Thomas Heberdern Diary


The ‘Building UK climate resilience through bridging the qualitative-quantitative data divide’ project funded through the UK Climate Resilience programme (UKRI) capitalises on expertise in developing, using and blending existing datasets and in historical climatology and hydrological research in the UK. To date, research in climate resilience has placed emphasis on enhancing and improving climate models and seasonal to decadal forecasting capabilities. Recent work by Allan et al. (2016) however, has advocated a ‘melding’ of historical climate approaches with climate-based physical/dynamical reconstructions of the weather (reanalyses), in order to construct a more coherent understanding of climate variability and its implications, and the physical, environmental, societal, geographical and historical context in which climate services can be framed. Our network adopts the principals of ACRE’s ‘melded’ approach and will develop a protocol for working across different types of historical qualitative and quantitative information.

This protocol will bring a novel dimension to climate service provision by incorporating historical quantitative data, supported by physical weather reconstructions and narrative accounts of the impacts and responses associated with past climate variability and extreme weather events.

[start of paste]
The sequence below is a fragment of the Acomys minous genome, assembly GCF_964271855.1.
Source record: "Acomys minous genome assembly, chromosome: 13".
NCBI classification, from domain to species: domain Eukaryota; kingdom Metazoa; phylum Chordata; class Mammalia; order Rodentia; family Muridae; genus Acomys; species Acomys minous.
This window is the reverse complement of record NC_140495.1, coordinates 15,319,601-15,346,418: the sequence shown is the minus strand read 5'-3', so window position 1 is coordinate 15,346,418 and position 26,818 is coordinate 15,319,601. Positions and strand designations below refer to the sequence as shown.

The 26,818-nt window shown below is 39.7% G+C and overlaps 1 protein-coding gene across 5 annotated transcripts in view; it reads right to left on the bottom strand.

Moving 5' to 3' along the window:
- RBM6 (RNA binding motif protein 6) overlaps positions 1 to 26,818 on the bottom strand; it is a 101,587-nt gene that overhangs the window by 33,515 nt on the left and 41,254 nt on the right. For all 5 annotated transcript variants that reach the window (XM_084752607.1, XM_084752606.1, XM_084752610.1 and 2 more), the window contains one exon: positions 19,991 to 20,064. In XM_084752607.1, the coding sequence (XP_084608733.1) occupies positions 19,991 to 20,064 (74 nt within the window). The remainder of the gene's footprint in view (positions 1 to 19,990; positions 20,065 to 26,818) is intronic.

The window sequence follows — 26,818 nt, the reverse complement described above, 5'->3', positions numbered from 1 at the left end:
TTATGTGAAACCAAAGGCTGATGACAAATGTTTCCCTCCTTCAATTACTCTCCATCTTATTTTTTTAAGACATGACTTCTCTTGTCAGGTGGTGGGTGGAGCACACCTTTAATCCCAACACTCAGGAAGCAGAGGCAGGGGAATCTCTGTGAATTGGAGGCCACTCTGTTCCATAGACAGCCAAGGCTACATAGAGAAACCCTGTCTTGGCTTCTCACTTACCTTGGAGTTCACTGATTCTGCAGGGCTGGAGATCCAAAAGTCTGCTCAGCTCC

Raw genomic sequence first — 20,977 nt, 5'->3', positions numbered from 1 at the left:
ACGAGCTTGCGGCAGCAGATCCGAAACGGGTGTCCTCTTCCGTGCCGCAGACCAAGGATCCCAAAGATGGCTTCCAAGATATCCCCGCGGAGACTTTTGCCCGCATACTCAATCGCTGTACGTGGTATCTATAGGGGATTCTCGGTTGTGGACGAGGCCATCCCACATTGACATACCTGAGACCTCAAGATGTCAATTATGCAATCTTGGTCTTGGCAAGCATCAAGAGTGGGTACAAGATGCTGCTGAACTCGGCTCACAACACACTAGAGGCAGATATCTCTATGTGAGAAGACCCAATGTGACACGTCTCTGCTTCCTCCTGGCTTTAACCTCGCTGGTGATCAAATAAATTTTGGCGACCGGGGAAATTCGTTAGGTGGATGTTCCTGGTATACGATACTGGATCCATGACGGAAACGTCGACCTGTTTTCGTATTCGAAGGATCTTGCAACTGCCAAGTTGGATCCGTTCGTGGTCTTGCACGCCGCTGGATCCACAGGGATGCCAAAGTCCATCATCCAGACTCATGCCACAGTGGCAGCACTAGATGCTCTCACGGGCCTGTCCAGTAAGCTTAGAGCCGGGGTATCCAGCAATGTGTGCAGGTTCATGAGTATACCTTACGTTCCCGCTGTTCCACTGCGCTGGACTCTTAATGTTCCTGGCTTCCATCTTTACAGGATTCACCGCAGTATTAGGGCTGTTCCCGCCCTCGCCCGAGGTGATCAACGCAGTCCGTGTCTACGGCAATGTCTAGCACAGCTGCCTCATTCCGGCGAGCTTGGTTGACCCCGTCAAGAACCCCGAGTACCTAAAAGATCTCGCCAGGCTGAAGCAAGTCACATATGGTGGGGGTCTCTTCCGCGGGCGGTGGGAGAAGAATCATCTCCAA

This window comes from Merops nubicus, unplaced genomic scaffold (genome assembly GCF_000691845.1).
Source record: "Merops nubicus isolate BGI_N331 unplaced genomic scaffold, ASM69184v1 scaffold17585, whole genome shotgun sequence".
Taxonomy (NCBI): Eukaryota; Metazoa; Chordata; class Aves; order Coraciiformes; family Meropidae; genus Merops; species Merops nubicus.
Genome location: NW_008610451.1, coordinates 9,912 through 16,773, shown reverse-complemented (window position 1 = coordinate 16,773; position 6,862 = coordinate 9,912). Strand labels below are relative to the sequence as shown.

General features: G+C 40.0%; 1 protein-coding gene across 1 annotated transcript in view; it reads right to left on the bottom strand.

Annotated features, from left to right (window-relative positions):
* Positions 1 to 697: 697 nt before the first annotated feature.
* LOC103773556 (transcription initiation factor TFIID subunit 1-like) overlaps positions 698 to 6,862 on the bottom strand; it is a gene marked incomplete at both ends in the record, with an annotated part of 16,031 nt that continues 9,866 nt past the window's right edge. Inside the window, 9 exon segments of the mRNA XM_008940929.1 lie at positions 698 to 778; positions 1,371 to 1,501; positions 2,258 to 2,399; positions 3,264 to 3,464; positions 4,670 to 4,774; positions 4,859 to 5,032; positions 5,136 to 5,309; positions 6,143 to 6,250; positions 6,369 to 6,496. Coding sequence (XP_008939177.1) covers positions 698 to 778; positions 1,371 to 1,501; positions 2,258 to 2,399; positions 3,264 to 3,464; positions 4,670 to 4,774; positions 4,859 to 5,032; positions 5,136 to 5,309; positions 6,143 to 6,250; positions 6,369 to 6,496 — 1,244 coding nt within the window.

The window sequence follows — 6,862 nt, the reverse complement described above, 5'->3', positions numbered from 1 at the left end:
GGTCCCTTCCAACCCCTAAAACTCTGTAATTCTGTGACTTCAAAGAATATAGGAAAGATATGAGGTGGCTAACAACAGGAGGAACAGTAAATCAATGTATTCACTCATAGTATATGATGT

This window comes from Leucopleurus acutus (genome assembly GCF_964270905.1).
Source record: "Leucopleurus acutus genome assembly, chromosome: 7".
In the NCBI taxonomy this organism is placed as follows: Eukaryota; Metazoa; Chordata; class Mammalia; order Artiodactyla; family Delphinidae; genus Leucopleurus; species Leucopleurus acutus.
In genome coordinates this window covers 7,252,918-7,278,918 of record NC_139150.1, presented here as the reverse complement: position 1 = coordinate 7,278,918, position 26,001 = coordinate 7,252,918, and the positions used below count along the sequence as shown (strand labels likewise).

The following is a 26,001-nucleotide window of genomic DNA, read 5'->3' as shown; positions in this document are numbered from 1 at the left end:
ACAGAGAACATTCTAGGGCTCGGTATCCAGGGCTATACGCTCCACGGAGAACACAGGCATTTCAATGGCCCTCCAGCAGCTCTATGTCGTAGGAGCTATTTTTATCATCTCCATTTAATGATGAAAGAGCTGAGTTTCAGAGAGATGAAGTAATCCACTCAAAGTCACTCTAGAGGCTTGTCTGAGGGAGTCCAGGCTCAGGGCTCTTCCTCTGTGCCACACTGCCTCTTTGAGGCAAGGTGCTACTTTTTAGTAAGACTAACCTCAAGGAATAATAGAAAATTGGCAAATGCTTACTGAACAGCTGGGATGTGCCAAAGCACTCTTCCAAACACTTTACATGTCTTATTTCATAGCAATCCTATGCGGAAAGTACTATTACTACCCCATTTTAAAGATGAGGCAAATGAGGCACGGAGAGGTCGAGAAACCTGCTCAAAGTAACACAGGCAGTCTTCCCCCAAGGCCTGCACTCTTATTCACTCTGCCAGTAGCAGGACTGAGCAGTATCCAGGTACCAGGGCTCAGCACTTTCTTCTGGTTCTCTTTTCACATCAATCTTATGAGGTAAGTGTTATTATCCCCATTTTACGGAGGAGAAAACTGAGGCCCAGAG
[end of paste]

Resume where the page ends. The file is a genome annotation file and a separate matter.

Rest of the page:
Such historically informed and culturally and spatially contingent information could make an invaluable contribution to climate service provision, helping vulnerable communities prepare for future climate risks. It could also provide lessons for disaster planning based on the successes and failures of past responses and offer insight into the ways in which social vulnerability to disasters can become entrenched through historical processes. 

Allan, R. et al. 2016 Toward integrated historical climate research: The example of Atmospheric Circulation Reconstructions over the Earth. Wiley Interdiscip. Rev. Clim. Chang. 7, 164–174